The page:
The continued growth of concierge medicine is spurred, in part, by a strong desire for longer, more meaningful visits. This is true for both patients and physicians.

“The typical 15-minute, one-size-fits-all, visit is just not enough time to adequately address the myriad patient concerns, provide preventive care and counseling, and establish a trusting relationship,” says William Martinez, MD, assistant professor of medicine at Vanderbilt University School of Medicine in Nashville, TN.

Jack Ende, MD, president of the American College of Physicians (ACP), notes that universal access to care is one of the organization’s “fundamental, guiding principles. While it is true that not everyone can afford an expensive car or lavish home, those things are not human rights. But medical care is different. It is a human right; in fact, a very basic human right.”

The ethical question is whether this should be an individual clinician’s responsibility, or the entire health system’s.

“As a nation, we should be able to guarantee access to high-quality care for everyone, regardless of economic status. Moreover, as physicians, we need to advocate for same,” says Ende, the Schaeffer professor in medicine at University of Pennsylvania’s Perelman School of Medicine in Philadelphia.

The ACP and other organizations provide opportunities for members to press for universal access to care, regardless of the patient’s ability to pay.

“But when we examine the responsibility of the individual doctor in his or her own practice, it becomes a more difficult question to answer,” says Ende.

There is no consistent definition for concierge medicine, also called “retainer medicine” or “direct primary care.” Typically, practices limit patients to the 200 to 1,000 range, compared to the more than 2,000 seen by most primary care doctors, notes Martinez. The exact number of concierge practices is unknown.

“I have seen estimates of 5,000 to 20,000 physicians in the U.S. practicing some version of retainer medicine or cash-only practices, with growth as high as 5% per year,” says Martinez. “But without any sort of national registry, it is really hard to know.”

Participating patients pay monthly or annual fees, which vary widely depending on the practice. While some practices accept insurance to cover traditional office services like labs and other diagnostics, others are cash-only.

“The negative effects on patients resulting from transitions to retainer medicine don’t affect all patients equally,” notes Martinez. Patients who are unable to pay the retainer fee are disproportionately affected.

“While concierge medicine is far from the only thing that may impact access to care, the medical profession should be looking for ways to improve access — not lessen it,” says Martinez.

Proponents of concierge practices argue that better doctor-patient relationships outweigh the social justice concerns.

“The principal consideration, however, is, can we achieve the purported benefits of retainer practices within a practice model that does not worsen access and particularly disadvantage less affluent patients?” asks Martinez.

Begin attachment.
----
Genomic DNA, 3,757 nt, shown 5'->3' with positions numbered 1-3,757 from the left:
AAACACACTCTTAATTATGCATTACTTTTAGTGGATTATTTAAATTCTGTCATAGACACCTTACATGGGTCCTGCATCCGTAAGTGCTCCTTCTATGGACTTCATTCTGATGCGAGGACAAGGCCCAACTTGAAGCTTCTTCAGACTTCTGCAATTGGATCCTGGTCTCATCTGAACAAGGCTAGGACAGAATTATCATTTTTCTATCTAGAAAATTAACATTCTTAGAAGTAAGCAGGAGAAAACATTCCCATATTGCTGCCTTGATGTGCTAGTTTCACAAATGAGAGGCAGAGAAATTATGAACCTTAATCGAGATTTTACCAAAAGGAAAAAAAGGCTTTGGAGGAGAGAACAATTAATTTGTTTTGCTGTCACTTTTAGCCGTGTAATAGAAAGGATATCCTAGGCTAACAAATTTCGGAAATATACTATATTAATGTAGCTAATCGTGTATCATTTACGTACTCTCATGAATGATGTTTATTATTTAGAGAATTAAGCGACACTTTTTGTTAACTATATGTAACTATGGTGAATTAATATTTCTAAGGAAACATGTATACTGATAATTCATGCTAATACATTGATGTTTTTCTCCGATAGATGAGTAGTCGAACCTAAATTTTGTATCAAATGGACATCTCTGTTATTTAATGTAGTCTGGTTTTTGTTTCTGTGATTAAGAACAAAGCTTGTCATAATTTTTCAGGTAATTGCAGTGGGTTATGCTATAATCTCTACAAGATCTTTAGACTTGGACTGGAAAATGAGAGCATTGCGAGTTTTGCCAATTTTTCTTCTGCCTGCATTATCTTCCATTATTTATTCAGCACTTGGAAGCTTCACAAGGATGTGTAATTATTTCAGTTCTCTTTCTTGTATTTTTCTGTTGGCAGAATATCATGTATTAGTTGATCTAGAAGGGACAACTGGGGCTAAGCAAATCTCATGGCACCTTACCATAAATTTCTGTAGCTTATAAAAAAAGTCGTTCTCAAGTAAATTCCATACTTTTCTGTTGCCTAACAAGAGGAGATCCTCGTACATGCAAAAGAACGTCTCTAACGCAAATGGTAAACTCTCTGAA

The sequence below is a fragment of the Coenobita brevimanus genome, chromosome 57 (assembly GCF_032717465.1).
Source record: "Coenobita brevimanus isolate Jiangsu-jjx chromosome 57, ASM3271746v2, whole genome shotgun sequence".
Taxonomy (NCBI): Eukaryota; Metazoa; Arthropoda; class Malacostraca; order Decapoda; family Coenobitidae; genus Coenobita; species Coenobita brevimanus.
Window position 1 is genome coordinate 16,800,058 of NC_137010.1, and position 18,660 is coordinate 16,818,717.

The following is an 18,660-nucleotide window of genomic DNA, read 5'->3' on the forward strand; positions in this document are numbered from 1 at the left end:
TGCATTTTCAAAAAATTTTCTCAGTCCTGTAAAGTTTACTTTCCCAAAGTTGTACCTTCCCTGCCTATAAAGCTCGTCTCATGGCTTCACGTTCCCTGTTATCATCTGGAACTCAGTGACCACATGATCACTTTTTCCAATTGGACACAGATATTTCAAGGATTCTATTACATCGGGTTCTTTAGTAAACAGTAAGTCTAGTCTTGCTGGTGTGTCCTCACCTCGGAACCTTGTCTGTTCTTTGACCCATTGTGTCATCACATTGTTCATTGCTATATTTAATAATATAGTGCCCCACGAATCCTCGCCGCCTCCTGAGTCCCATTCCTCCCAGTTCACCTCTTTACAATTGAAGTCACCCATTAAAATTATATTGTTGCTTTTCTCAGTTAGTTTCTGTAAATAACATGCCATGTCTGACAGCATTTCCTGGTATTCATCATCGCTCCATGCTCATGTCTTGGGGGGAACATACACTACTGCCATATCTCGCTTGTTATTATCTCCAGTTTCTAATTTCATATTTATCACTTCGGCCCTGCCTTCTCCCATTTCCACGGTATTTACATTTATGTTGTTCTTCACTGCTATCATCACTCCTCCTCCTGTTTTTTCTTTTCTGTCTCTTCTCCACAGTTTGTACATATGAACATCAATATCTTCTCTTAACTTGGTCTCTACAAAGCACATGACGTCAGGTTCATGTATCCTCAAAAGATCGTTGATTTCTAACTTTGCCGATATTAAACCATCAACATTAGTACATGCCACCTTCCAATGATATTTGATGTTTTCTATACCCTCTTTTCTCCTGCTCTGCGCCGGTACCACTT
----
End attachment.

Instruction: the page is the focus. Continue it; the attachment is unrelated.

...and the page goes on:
Some practices attempt to mitigate social justice concerns by saving some spots for less affluent patients. Others offer reduced or no-fee services to a certain proportion of patients.

“Some retainer practices within academic medical centers use the additional revenue brought in through the retainer fee to subsidize the care of indigent patients,” adds Martinez.

Continuing Appeal

The ACP’s position paper on concierge practices states that physicians should consider the effect of any changes that could make it more difficult for poorer patients to access their practice.1

Ende says, “Whatever happens with the concierge model, the most important consideration is that every member of society has high-quality, affordable care.”

Fewer administrative burdens and appropriate reimbursement would lessen the incentive to move to a concierge model. “Absent that, we may see more doctors retiring, cutting back on patient care, or transitioning into models like concierge,” says Ende.

The persistent appeal of concierge medicine is like “the canary in the coal mine,” says Ende. “It’s a signal that the practice of medicine — which, inherently, should be one of the most rewarding activities anyone can engage in — needs to be fixed.”

REFERENCE

  1. Doherty R. Assessing the patient care implications of “concierge” and other direct patient contracting practices: A policy position paper from the American College of Physicians. Ann Intern Med 2015: 163(12):949-952.

SOURCES

  • Jack Ende, MD, Schaeffer Professor in Medicine, Perelman School of Medicine, University of Pennsylvania, Philadelphia. Phone: (215) 614-0928. Fax: (215) 349-8072. Email: jack.ende@uphs.upenn.edu.
  • William Martinez, MD, Assistant Professor of Medicine, Vanderbilt University School of Medicine, Nashville, TN. Phone: (615) 322-5000. Email: william.martinez@vanderbilt.edu.